Eventually, in her late twenties, Susan fled to the UK to seek asylum.
After initially spending some time in London, she was dispersed to Stockton and, after a couple of years, claimed status to live in the UK. At that point, Susan could have moved back to London, but she chose to stay in the North East.
“People were so kind to me when I moved to Stockton,” she says. “That kindness was never shown to me before, so I decided to make my home here.”
Now 47, Susan has a husband and three children and is giving so much back to the community that welcomed her, whilst also offering support to other asylum seekers.
When she’s not busy with her full-time job as a project development worker at All In Youth in Stockton, she runs the Purple Rose drop-in centre for asylum seekers and refugees living in the town.
“When Covid started, a lot of the drop-in centres for asylum seekers closed. All of a sudden, these people had nowhere to go and mix with people going through the same experiences; they couldn’t collect donations of clothing and household items. It was affecting their mental health and wellbeing.
“My work colleagues and I discovered there was a lot of financial support for charities trying to help people during the pandemic, so we secured some funding. I cooked food in my house, which was delivered to the most vulnerable people in the community by drivers from the Middlesbrough Football Club Foundation. We were sending out around 100 meals a week.”
When restrictions were lifted, Susan wanted to set up a refugee drop-in centre as quickly as possible, because many had stayed closed. To kick-start the project, she used her own money and, soon after, received a generous anonymous donation which meant they could properly launch the Purple Rose drop-in centre at the Newtown Community Resource Centre on Durham Road in Stockton.
Through appeals for donations, they received clothes, hygiene products and household goods, and still cook meals for around 80 people each week. The charity has also received lottery funding and support from the County Durham Community Foundation, with further lottery money coming to them this year – which means Susan and her team can relax and carry on with their good work.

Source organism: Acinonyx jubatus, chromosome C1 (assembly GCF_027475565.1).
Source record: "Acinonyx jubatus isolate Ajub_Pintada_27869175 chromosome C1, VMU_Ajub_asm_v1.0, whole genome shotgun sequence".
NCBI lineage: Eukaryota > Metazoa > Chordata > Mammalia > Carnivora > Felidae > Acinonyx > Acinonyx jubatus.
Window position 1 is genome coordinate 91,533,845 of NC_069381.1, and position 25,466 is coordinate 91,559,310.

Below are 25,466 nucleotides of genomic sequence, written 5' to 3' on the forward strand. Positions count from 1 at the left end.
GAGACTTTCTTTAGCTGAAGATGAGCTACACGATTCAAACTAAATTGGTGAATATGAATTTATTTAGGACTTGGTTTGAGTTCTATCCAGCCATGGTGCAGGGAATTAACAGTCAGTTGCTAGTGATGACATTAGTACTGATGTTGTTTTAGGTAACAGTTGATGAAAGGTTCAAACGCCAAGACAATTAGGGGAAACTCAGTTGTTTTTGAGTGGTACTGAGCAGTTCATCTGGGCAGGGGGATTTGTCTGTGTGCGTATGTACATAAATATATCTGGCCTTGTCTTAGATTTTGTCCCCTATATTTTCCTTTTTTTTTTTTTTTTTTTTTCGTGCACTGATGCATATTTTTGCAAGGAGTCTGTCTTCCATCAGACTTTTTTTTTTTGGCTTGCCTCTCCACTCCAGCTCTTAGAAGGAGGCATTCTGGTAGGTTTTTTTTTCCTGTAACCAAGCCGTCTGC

The drop-in centre has been running for two years now, supported by a team of 10 dedicated volunteers, nine of which have experienced asylum themselves.
“This is helpful for many reasons,” says Susan. “Crucially, between us we speak several languages, which means so much to the people coming to us, who often can’t speak a word of English when they arrive. It also means we have an immediate connection because we know what they’re going through.
“We’ve created a beautiful community at Purple Rose. People can come, socialise and, just for a few hours, forget about everything else.”
Susan says she does what she does because it’s her passion, but it’s no surprise that she’s been recognised for her exceptional work. Stockton Council presented her with the Community Star Award, and she’s also won the Inspirational Star Award from BBC Radio Tees. But what means the most to her is seeing how much the drop-in centre helps refugees. The smiles on their faces.
“It makes everything that I’ve been through worthwhile,” she reflects. “When I see how happy people are, it makes me realise that if I hadn’t gone through what I did in my own life, maybe I wouldn’t have been able to help these people now.
“I was left in tears at our Christmas get-together. The ladies were all giving me lovely hugs and notes in Arabic, or some even managed to write in English, saying how they feel safe and relaxed. It makes me feel so happy.”